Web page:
Separately from the topic of spatial code belonging in the spatial module, I definitely think it's worth re-looking at the (only) core/base abstraction in the spatial module – SpatialStrategy, to come up with a new design that is not dependent on external libs. p.s. JTS is most definitely not part of the public API of Lucene spatial – preventing that was half the reason for Spatial4j's existence. The other half is about potential re-use for shape/geometry calculations that otherwise has nothing to do with Lucene.

        Show
        David Smiley added a comment - Longer term, when/if it graduates, I don't think it should go into lucene/spatial: I don't like how "heavy" lucene/spatial is, with external libs bleeding into the public APIs (spatial4j, JTS), too-many-abstractions causing barriers for new contributions, test case base classes strangely forked from external libraries and thus failing to print "reproduce with" lines, etc. I think we need competing/alternative approaches that are much more lightweight, and focus on the common case (index points, search shapes), like LUCENE-6450 and this patch... and I think such support really could/should be in Lucene's core, or "spatial2" or "spatiallight" or something. And then I think that leaves lucene/spatial supporting the exotic/difficult cases that require all the abstractions? In a nutshell, you don't like the code in the spatial module for a variety of reasons, but nonetheless that doesn't prevent any other code from being there too that meets your satisfaction. Separately from the topic of spatial code belonging in the spatial module, I definitely think it's worth re-looking at the (only) core/base abstraction in the spatial module – SpatialStrategy, to come up with a new design that is not dependent on external libs. p.s. JTS is most definitely not part of the public API of Lucene spatial – preventing that was half the reason for Spatial4j's existence. The other half is about potential re-use for shape/geometry calculations that otherwise has nothing to do with Lucene.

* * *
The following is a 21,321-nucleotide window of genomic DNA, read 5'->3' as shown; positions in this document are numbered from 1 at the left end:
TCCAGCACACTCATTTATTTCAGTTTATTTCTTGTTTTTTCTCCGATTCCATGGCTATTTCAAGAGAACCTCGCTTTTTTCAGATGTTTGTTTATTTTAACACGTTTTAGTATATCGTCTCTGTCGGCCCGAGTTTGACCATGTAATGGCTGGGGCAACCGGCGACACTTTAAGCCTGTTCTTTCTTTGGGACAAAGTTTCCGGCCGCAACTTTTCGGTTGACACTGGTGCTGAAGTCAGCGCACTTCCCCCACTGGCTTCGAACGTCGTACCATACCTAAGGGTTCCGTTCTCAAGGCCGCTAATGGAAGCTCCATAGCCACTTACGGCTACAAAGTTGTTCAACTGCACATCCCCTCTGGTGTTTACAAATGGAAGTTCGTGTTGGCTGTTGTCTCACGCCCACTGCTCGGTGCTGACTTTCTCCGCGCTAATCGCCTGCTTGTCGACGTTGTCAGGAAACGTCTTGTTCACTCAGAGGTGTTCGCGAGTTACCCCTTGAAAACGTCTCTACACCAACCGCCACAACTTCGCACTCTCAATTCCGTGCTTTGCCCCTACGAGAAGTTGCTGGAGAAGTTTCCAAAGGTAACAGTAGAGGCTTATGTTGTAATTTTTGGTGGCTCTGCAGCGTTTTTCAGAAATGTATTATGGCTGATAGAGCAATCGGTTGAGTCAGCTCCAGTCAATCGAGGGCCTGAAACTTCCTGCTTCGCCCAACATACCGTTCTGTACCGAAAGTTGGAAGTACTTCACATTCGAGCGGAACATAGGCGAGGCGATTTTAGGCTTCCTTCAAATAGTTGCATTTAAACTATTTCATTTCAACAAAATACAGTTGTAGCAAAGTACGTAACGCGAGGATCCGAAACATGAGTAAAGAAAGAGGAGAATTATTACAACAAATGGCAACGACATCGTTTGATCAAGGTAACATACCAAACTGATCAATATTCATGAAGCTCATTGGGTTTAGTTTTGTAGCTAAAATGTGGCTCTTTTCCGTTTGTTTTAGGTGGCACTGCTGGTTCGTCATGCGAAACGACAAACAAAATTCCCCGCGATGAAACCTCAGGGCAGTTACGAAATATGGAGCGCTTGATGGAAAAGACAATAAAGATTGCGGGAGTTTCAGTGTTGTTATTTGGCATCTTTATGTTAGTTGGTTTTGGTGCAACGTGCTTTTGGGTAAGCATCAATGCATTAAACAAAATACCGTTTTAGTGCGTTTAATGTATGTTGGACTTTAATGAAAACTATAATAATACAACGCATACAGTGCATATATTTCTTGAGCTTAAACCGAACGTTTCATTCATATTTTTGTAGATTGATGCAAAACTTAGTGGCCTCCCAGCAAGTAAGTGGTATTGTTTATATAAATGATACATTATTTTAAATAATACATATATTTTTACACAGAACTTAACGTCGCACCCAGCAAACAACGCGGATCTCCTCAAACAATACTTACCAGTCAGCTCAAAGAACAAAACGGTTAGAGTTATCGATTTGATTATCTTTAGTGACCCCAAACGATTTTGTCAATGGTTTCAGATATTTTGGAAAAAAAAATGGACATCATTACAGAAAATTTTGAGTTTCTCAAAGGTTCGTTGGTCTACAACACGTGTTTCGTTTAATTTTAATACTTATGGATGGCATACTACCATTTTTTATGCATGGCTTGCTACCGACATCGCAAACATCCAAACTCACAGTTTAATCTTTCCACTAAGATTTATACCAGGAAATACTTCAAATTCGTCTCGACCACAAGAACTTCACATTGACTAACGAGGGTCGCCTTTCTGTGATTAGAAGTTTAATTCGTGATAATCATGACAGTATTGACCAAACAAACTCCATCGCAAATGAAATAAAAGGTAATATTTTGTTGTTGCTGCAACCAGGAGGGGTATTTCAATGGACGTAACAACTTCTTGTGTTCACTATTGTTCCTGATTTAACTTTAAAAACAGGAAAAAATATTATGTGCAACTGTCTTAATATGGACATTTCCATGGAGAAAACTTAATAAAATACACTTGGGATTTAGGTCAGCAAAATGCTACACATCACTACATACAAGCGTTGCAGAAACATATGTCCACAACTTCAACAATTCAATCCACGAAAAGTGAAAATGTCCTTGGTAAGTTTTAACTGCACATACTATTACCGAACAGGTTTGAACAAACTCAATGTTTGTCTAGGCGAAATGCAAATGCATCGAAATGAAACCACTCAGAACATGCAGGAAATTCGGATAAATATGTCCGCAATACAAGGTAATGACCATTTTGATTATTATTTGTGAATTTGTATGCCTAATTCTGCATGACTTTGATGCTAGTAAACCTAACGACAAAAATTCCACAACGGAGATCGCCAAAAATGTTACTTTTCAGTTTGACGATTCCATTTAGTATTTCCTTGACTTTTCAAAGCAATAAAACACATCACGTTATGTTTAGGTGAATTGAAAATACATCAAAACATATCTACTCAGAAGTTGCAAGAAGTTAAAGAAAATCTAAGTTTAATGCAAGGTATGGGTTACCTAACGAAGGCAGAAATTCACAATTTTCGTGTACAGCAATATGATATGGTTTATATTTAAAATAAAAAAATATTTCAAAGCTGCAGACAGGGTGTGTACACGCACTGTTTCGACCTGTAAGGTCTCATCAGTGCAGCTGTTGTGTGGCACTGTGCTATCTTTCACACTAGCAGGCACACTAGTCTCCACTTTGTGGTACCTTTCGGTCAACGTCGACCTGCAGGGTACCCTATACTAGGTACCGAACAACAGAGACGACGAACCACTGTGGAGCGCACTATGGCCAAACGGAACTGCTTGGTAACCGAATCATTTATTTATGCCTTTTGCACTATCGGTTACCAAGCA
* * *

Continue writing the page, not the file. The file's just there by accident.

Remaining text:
Hide
        Michael McCandless added a comment -

        New patch, removing the BitDocIdSet changes, adding javadocs (ant precommit passes).

        I also added BKDPointInPolygonQuery, using same approach as LUCENE-6450, and folded it simplistically into the test by sometimes randomly using it to make the rect bounding box.

        Curiously, I had to use 5 points (first and last point repeated) to fully close the polygon myself ... is this expected (Nicholas Knize?).

        I'll remove IndexAndSearchOpenStreetMaps.java before committing ...

        Show
        Michael McCandless added a comment - New patch, removing the BitDocIdSet changes, adding javadocs (ant precommit passes). I also added BKDPointInPolygonQuery, using same approach as LUCENE-6450 , and folded it simplistically into the test by sometimes randomly using it to make the rect bounding box. Curiously, I had to use 5 points (first and last point repeated) to fully close the polygon myself ... is this expected ( Nicholas Knize ?). I'll remove IndexAndSearchOpenStreetMaps.java before committing ...
        Hide
        David Smiley added a comment -

        Curiously, I had to use 5 points (first and last point repeated) to fully close the polygon myself ... is this expected (Nicholas Knize?).

        Yes.

        Might you try a 360x360 world like I mentioned on your G+ post?

        Show
        David Smiley added a comment - Curiously, I had to use 5 points (first and last point repeated) to fully close the polygon myself ... is this expected (Nicholas Knize?). Yes. Might you try a 360x360 world like I mentioned on your G+ post?
        Hide